Professionals need to “push back” on the brief

Katherine: As a practitioner, one thing that we can is push back on the brief. A developer that might have certain expectations but, around the world, you see more of an appetite for pushing back. Rob McGauran, the director at MGS, is the biggest advocate of social housing I know. Whenever he gets a new housing project, the first thing he says to the client is, “Ah, I think we could have 15% affordable housing in here!” And what’s surprising is they rarely say no.

Not enough people are asking the same question. It’s on [us] professionals to start pushing back. And there’s a new generation of architects and practitioners that are taking the next step and writing the briefs themselves.

Meaghan: And building them for themselves. As an architect, we must assume that we can influence. We must talk to our clients about many aspects, whether it’s sustainability or what have you. It’s essential that we take the opportunity to explain issues that may not be well understood and suggesting a good way forward. Very important.

I know that Brighid’s involved in is Nightingale Housing, which is an alternative model of delivering housing. It is about the triple bottom line. It’s trying to make more sustainable housing, more affordable, and also a type of housing that creates a sense of community.

Nightingale Housing is an alternative model of delivering housing.

Claire: One of the most useful things we can do is look at how people use space and be willing to watch and learn and listen and engage. We have to design systems to accommodate how people behave, not how city planners would like people to behave.

The city is an extension of its citizenry [but] a city’s citizenry is not fixed. People come in; they leave, some live publicly, some live in the shiny towers. Who are we defining as excluded and included? There’s a strong draw to being surrounded by what I call PLU – people like us.

Get the banks to rethink profit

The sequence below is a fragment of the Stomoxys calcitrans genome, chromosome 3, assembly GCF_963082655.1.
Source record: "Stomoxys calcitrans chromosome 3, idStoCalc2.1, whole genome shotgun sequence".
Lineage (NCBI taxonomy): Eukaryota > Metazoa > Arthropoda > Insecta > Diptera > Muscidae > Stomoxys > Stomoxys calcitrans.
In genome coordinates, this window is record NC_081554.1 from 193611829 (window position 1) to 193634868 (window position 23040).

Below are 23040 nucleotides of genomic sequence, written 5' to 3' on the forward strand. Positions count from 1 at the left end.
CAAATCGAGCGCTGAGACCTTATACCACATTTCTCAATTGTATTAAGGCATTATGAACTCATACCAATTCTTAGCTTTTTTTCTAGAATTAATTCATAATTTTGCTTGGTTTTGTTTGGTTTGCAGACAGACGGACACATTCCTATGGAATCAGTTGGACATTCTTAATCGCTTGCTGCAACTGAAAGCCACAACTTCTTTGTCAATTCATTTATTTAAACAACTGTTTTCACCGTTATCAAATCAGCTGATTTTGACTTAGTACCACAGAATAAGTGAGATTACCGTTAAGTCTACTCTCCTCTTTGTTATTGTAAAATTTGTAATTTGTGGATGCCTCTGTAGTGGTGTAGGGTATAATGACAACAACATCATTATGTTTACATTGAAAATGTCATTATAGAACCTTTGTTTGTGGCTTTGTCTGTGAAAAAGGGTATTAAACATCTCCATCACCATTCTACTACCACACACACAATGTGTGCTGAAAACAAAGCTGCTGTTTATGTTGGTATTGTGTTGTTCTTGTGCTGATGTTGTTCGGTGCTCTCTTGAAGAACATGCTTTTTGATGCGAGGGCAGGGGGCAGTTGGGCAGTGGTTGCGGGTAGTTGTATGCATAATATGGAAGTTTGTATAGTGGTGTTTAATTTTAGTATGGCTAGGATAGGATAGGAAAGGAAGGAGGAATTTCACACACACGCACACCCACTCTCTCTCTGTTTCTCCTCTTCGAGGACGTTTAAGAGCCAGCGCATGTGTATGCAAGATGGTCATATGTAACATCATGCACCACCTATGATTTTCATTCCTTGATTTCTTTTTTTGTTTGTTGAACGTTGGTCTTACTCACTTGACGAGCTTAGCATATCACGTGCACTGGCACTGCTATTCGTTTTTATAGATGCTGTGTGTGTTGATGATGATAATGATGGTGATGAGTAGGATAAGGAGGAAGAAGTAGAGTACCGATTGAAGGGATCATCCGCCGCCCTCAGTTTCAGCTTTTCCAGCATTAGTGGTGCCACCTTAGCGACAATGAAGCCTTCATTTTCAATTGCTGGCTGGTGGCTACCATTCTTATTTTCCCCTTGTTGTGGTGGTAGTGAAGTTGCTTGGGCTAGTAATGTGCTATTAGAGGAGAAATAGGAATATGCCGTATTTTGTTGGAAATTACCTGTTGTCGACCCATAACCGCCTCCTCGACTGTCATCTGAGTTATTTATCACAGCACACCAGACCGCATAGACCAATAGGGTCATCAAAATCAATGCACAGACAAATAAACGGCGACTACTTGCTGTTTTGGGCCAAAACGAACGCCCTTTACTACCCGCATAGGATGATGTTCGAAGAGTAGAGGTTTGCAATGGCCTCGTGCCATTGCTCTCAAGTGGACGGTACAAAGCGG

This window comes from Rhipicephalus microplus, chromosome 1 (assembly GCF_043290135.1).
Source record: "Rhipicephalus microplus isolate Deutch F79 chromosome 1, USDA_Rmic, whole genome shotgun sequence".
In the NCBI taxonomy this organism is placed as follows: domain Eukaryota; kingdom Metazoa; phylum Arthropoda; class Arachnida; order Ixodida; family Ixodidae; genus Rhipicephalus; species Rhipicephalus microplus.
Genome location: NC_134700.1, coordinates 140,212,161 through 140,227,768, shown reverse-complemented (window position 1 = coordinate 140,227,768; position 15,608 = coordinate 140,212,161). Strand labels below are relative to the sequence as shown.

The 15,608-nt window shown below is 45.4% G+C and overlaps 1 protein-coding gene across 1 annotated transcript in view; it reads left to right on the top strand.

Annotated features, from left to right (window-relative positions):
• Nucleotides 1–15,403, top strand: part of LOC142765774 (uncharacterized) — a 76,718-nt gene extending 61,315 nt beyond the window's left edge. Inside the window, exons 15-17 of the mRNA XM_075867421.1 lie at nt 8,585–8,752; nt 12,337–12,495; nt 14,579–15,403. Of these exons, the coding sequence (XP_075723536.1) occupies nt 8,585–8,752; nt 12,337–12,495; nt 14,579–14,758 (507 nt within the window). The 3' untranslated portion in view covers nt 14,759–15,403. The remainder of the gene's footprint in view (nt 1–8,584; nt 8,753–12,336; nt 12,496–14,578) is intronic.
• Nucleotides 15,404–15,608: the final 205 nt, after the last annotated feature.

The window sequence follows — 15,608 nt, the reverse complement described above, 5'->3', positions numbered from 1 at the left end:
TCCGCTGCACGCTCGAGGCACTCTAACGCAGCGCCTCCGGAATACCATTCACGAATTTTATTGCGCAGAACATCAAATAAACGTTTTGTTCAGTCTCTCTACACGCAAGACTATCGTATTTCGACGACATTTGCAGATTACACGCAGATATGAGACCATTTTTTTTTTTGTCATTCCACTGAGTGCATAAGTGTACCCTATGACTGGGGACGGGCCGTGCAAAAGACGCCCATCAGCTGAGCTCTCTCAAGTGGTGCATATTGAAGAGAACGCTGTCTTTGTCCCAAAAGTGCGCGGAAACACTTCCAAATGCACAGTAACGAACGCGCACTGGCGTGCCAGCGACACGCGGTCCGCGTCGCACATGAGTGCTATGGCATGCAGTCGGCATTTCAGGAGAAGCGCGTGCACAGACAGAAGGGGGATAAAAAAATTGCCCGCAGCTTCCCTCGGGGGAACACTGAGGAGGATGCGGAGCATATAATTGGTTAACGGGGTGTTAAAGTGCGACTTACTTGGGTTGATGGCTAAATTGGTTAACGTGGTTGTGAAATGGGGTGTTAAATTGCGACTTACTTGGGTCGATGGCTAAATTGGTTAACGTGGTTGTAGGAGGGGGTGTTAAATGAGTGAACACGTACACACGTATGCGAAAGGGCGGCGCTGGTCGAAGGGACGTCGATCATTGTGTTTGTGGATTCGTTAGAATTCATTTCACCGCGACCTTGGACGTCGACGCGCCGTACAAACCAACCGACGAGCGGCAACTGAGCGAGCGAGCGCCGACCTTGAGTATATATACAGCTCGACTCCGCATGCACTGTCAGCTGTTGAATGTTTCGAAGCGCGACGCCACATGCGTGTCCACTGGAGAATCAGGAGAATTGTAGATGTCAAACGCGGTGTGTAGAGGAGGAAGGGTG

Audience member: I’m one of those dirty developers! We struggle with a funding requirement imposed by banks – the cheapest form of capital – for profit. We’re conflicted in a lot of ways by asking, “What do we need for a return,” – which isn’t 20 per cent –  versus what the marketplace [bank] asks for. Even Nightingale is still a profit-on-cost model which means the investor still demands a return on investment.

There’s this dirty word, profit, which we get tarnished with.

There’s this dirty word, profit, which we get tarnished with

We did a development where we asked for additional levels [building height increase]. We said to the council that, if you allow us to have these levels, those additional profits, we’ll give them back to our residents. We’re prepared to sign whatever commitment you’d like us to. We calculated about $30,000 per apartment if they would approve it. That sent the council into spins and uncertainty, and it didn’t go through.

Katherine: Speculative development is the type we’re all familiar with: a developer speculates on what the future residents might want. They are very risk averse because they’re relying on funding from the bank. The bank’s path of least resistance is to keep producing what’s worked in the past.

Deliberative development, on the other hand, has the future residents involved in the design and conception and sometimes funding of the project. So, Nightingale is an example of that. If you’re involved in the design of your future house, you choose more sustainable options because you know that you’re the one that’s going to be paying the energy bills. You might decide to have more shared spaces because you want to have a vegetable garden on your rooftop. And the third benefit is that you can save money because no-one needs to make a profit from it.

Meghan: Nightingale Housing is about turning housing from an investment vehicle into a place to live. They only cater to the owner-occupiers. They’ve got social-impact investors who have capped profits. They’ve been able to innovate and create more generosity than what you see in standard housing in Melbourne. The critique of Nightingale Housing is that people call it affordable housing for the middle class. That’s what it is! I think it’s great! But it is imperative that all the elements of society are helped. I know that with Nightingale Housing are aiming towards 20% affordable housing.

This is pushing back against some of those global forces. One thing that shapes Melbourne is the shifting of global capital. A lot of those shiny towers we see outside are just places to store money. Both foreign and national investors store cash in apartments. And it’s more economically viable is no-one is living in that apartment. I think we need to question that model.

Ethical Cities was part of a series called Collectivity Talks run by the Communications Collective